Writing in a Room with a View
I became a self-published writer on July 4th, 2011, which is Independence Day in the U.S. I figured it was a good day to declare myself an “indie writer.”
Since that time, I’ve published a political thriller about two women running for president, a series of science-fiction books based on the best-selling WOOL by author Hugh Howey, and a number of short stories for anthologies. Right now, I’m working on a novella about time travel that was commissioned by Amazon’s Kindle Worlds.
I’m a very lucky writer—I get to sit at my computer while watching nature. I have a little room with a beautiful view that overlooks a pond. Every day, the view changes.
In the winter, what I see is a backyard full of snow, stark, bare trees, and an iced-over pond. This is probably the least distracting season, but it’s still quite lovely. The snow features the tracks of animals that have snuck through my backyard in the night and makes me think of what a character might have going on beneath the surface. Occasionally, I see a group of young people playing ice hockey on the pond. Before they can start a game, they have to push the snow out of the way to create a makeshift hockey rink. Teamwork, conflict, competition—it all goes into the draft I’m writing.
It’s only February, but I’m already looking forward to warmer weather. In the spring I’ll look out on the tender buds on the
trees. The leaves will be small and light green, and gradually fill in the view. They block some of the pond, which I love to watch as it transitions from ice to “living” water, moving with the breeze. I was told by someone (who knows far more about trees than I do) that the beech trees in my backyard are more than 100 years old. I contemplate beginnings and endings, age, time, and change. This wisdom gets pulled into my manuscript.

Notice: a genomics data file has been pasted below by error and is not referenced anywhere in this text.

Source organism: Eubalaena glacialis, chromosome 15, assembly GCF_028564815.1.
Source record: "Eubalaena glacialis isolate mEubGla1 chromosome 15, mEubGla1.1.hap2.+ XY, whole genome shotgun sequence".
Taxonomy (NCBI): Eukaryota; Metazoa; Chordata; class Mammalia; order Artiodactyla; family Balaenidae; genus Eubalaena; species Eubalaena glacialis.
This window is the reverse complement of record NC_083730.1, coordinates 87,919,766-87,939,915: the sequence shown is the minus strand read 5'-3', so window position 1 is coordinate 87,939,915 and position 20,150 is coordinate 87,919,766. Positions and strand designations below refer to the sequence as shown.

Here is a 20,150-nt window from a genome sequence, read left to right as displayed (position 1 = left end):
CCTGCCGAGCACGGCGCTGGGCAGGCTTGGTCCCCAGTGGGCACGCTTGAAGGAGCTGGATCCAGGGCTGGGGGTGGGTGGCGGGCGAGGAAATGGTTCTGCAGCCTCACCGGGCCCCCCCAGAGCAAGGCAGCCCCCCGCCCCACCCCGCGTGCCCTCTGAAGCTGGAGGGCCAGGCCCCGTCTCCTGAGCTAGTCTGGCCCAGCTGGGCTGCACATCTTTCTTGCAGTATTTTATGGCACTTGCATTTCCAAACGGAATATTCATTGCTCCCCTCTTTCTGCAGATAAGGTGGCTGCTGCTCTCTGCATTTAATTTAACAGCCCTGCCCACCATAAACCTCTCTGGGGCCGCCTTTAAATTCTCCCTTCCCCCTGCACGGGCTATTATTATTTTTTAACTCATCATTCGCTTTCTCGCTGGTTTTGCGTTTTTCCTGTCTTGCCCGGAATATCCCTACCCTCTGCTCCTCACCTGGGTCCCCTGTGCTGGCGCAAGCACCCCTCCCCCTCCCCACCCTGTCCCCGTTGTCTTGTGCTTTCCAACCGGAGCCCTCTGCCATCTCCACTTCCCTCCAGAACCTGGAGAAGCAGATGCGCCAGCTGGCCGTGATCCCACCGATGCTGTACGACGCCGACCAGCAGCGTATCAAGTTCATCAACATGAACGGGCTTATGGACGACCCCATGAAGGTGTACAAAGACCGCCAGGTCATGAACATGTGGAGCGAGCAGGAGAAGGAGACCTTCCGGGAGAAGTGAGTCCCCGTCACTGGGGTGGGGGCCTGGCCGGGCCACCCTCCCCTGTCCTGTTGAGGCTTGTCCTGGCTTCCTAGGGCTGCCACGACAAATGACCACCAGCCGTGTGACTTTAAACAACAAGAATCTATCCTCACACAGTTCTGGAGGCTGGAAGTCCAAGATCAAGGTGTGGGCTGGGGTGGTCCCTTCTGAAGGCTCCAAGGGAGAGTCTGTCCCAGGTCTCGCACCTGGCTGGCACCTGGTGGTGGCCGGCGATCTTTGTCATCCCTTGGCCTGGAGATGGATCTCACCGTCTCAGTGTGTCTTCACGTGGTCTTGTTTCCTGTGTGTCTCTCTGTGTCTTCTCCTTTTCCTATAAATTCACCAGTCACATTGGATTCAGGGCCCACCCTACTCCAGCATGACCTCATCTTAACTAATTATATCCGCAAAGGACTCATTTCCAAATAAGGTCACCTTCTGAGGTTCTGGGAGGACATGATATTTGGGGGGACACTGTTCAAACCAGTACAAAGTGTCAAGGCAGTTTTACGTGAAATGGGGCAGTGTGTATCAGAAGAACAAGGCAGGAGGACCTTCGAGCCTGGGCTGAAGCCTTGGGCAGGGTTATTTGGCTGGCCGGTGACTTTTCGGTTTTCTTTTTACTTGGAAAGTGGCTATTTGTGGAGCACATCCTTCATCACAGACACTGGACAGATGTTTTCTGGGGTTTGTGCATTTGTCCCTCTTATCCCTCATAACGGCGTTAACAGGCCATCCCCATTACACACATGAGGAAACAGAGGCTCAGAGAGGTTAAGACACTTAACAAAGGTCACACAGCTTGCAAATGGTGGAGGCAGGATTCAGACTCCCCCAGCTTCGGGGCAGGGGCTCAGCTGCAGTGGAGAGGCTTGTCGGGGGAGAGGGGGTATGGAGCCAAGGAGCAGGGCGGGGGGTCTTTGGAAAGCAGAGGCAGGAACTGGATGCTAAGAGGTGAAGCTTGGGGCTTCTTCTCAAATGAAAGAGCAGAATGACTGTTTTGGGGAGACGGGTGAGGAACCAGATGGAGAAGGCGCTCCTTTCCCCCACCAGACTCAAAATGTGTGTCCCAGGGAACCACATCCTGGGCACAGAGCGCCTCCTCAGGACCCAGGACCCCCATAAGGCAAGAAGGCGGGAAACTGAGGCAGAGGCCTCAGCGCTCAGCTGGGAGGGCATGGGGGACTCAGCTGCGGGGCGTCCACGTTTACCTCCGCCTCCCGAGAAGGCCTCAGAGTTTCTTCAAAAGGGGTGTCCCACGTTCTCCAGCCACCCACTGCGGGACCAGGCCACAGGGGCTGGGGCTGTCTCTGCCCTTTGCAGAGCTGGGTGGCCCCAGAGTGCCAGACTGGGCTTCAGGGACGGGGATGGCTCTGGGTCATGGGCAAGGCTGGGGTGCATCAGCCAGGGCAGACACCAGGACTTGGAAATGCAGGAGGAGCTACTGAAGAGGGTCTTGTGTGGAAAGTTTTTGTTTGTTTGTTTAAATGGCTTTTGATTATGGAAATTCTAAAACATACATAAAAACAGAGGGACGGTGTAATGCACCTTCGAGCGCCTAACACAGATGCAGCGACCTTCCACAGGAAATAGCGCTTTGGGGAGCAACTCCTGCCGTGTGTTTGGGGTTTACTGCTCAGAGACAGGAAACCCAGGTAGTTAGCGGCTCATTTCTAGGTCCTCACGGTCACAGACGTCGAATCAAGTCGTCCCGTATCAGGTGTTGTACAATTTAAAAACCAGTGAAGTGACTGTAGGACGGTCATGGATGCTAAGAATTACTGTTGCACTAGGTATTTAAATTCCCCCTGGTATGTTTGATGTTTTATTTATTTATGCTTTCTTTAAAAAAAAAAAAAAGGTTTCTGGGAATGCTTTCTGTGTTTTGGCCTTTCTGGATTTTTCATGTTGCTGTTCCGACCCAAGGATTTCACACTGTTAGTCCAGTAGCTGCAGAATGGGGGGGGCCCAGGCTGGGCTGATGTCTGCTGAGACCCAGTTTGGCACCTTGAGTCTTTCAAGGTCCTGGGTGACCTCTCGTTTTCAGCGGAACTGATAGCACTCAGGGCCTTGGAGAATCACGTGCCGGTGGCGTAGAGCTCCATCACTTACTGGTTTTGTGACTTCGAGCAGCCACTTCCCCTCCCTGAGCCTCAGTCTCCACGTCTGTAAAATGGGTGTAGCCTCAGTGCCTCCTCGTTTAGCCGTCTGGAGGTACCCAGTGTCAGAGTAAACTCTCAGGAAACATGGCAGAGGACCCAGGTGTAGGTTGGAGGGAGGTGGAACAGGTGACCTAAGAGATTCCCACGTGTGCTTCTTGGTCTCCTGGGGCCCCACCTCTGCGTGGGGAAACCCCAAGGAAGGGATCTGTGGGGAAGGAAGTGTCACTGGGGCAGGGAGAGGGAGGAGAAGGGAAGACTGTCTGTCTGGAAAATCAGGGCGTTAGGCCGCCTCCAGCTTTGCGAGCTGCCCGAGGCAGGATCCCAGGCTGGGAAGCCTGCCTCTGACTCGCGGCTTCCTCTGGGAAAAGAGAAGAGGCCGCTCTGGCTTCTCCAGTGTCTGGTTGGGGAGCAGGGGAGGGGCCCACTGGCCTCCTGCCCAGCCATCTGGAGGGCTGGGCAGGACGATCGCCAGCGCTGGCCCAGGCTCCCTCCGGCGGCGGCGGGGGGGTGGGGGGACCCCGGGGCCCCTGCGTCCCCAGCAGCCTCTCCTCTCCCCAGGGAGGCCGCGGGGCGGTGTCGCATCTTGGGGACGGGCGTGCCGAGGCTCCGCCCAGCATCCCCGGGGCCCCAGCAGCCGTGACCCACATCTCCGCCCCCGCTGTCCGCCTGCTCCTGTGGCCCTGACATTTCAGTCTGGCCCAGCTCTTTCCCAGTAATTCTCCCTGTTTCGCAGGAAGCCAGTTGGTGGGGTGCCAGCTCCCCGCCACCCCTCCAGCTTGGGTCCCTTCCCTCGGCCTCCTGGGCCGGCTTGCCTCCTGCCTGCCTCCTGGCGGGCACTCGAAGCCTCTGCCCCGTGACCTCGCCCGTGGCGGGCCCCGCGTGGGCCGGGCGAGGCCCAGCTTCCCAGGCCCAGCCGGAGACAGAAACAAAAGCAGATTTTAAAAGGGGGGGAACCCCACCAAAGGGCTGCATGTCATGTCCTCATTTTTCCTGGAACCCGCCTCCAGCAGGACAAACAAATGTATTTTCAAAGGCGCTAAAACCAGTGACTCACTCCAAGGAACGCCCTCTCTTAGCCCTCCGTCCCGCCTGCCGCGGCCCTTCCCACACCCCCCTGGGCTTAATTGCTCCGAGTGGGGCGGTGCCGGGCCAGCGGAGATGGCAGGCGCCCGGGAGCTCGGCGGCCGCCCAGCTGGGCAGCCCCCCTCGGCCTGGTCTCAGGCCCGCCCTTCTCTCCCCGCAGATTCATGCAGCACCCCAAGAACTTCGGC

And then comes glorious summer, when the grass is fully green again, the trees are thick with leaves, and the water sparkles. This is the time of year when it can get quite hot here in New England. When I find myself procrastinating with my writing, I head down to our little beach on the far side of the pond and jump into the lake. Escape, freedom, a new environment… all fodder for the writer’s brain and the current book.
The most glorious season is unquestionably the fall. There are days when the air is so bright with the afternoon sunlight that the trees seem to be part of an enchanted forest outside my window. It can be hard to write for the beauty. I’ll be sitting at my computer, typing away, and I’ll see the sun break through the clouds and turn my whole backyard gold. I have to jump up and grab my phone to snap a photo. In those moments of perfection I think of a happily-ever-after ending, or the impossibility of possessing the ideal. Once grasped, it slips from us, leaving only memories.
I will not always live in this house. Someday I won’t have this view. But it will live on in my mind’s eye as the room in which I began my writing career, and where I spent many happy hours distracted—and inspired—by the loveliness outside my window
Patrice Fitzgerald is a best-selling writer whose ebooks can be found on Amazon as well as on other popular platforms. Some are also in print. Her website is www.PatriceFitzgerald.com.
KARMA OF THE SILO http://amzn.to/1AnluLw
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